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May Your Will Be Done

Jesus had a lot to say about the kingdom of God.


He even included it in the prayer He taught His disciples.


"May your kingdom come."


Christians have often understood this as a prayer for Jesus to come and restore His good creation.


Yet, Jesus’ original audience would have heard it differently. It was – and is – a prayer that the kingdom of God would become a reality in our lives. That we would submit to God as the rightful King.


The second half of the phrase gives even more context.


“May Your will be done on earth, as it is in heaven.”


What comes to your mind when you think about the will of God?


You probably think of big decisions like what job to take, who to marry, or where to live.


In other words, you probably think of the specific will God has for your individual life.


Now, don’t get me wrong. God does care about those decisions and He is willing and able to lead and guide you through them.


But, in the Bible, the vast majority of God’s revealed will is universal – not individual.


God calls every one of His people to “[think] of others as better than yourselves” (Phil. 2:3). To “forgive others” (Col. 3:13). To “serve one another in love” (Gal. 5:13). To “keep on praying” (Rom. 12:12). To “[give] cheerfully” (2 Cor. 9:7). To be “quick to listen, slow to speak, and slow to get angry” (Jam. 1:19).


The list goes on and on.


God has told us His will for our lives.


His will is for us to live obediently before Him – as loyal subjects of His kingdom.


We are, after all, “citizens of heaven” (Phil. 3:20).


Does God care about the job you take, who you marry, and where you live?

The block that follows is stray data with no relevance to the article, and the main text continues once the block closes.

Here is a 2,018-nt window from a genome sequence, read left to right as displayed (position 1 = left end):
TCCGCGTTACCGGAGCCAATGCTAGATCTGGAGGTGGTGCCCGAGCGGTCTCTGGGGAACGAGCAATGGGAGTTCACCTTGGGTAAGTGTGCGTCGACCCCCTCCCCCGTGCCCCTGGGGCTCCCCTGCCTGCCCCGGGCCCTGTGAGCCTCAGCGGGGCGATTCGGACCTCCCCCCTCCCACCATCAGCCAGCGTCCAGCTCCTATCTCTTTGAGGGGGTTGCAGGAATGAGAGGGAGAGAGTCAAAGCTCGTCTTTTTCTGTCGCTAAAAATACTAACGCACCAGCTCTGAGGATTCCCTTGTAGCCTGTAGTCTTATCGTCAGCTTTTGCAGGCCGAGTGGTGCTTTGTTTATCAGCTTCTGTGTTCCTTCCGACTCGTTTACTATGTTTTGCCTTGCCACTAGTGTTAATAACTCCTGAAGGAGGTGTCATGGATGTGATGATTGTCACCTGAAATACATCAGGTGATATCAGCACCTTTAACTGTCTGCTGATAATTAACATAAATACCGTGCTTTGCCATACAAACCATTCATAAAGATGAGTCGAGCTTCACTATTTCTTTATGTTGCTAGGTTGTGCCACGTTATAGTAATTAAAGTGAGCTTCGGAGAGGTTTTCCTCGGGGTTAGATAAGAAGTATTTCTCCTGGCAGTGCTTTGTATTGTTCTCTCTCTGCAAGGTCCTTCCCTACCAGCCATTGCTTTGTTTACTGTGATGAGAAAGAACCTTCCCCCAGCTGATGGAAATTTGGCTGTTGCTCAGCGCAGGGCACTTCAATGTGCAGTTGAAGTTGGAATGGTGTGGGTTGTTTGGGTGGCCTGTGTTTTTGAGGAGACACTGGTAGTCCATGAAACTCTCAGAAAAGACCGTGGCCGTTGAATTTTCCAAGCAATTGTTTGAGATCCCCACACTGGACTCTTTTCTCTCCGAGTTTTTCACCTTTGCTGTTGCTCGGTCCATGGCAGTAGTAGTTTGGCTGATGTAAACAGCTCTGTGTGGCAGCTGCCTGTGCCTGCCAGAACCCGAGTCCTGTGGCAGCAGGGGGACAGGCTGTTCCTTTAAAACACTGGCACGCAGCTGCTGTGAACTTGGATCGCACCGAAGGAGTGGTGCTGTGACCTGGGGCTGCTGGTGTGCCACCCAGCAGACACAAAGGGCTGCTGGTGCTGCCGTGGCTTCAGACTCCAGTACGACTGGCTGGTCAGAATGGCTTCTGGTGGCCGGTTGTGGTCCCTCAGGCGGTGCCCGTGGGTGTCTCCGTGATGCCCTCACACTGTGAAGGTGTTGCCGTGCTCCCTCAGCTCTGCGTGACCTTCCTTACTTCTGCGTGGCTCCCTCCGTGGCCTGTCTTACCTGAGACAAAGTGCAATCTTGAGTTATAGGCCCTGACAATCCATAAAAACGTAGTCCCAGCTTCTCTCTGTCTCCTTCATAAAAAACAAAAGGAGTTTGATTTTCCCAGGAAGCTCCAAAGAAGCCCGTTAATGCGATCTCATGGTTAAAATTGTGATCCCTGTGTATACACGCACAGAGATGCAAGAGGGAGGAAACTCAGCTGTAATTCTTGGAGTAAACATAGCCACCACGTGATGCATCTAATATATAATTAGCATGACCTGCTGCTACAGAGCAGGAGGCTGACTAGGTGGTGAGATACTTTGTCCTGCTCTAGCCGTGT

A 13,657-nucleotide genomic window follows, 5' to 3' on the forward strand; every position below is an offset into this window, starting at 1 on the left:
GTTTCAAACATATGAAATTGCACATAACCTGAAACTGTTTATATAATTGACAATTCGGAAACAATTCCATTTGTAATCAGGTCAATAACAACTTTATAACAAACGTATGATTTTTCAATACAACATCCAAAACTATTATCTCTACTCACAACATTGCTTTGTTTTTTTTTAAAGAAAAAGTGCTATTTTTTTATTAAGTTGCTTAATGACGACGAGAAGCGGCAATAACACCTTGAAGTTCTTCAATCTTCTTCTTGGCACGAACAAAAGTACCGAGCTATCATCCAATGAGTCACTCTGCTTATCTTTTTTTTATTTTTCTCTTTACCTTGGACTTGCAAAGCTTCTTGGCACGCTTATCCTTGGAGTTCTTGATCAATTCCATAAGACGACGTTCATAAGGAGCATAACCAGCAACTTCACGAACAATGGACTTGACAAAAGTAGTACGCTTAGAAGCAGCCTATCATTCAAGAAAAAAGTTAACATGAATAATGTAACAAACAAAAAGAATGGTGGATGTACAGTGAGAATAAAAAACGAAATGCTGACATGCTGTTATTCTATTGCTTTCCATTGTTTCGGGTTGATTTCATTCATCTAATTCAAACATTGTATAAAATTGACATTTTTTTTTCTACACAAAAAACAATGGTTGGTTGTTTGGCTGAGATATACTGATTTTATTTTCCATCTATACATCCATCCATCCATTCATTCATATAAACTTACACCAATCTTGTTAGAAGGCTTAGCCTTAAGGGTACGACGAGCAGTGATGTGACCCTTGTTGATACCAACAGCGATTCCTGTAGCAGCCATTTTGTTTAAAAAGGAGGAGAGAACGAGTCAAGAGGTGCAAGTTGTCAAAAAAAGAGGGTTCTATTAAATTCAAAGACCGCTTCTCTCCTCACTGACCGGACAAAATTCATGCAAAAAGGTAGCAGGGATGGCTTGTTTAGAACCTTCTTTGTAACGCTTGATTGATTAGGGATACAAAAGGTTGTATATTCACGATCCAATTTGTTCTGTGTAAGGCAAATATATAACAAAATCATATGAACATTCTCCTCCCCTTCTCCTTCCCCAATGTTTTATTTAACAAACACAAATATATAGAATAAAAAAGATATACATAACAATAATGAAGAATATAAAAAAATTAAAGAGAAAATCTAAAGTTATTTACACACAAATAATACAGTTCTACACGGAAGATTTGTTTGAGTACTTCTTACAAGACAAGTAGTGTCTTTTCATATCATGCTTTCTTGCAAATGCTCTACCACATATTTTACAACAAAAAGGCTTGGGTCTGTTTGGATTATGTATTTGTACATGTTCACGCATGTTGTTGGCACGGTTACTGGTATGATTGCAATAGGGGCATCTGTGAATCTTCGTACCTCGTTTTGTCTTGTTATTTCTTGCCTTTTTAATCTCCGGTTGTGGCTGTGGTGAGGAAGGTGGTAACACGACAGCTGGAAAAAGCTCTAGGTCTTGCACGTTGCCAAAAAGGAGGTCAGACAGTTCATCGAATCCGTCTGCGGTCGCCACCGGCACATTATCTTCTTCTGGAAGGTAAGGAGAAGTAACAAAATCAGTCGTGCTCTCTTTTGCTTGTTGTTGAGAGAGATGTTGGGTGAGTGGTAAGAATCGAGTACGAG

Yes, of course He does.


Is it possible you could honor God in more than one job? Is it possible there is more than one person God would be delighted to see you marry? Is it possible that you could serve God in any number of places?


Of course.


Remember, God is a good Father. He isn’t trying to trick or confuse you. He hasn’t left you in the dark to stumble around. He has given you everything you need to know about His will for your life.


If you have been persistently praying over a decision and He doesn’t seem to be giving you a clear answer, let me offer a bit of advice.


First, find out what God has already said in the Bible. God will never contradict His Word.


I once spoke with a woman who justified an affair she was having with a married man by saying, “I prayed about it and God just gave me a peace about it.”


No, He didn’t. God is clear in His Word that adultery is a grievous offense and He will never give you a peace about that which He has declared sin.


So, find out what God has already said about the decision before you make it.


Second, if the decision does not conflict with God’s revealed will in the Bible – if it affords you an opportunity to love and serve Him and, in turn, love and serve others – then make a decision.


If you have earnestly prayed for God to lead and guide you and you have searched out what He has already said and still make the wrong decision, God is more than capable of redirecting you.

But don’t be paralyzed. Do something to the glory of God and for the good of others.

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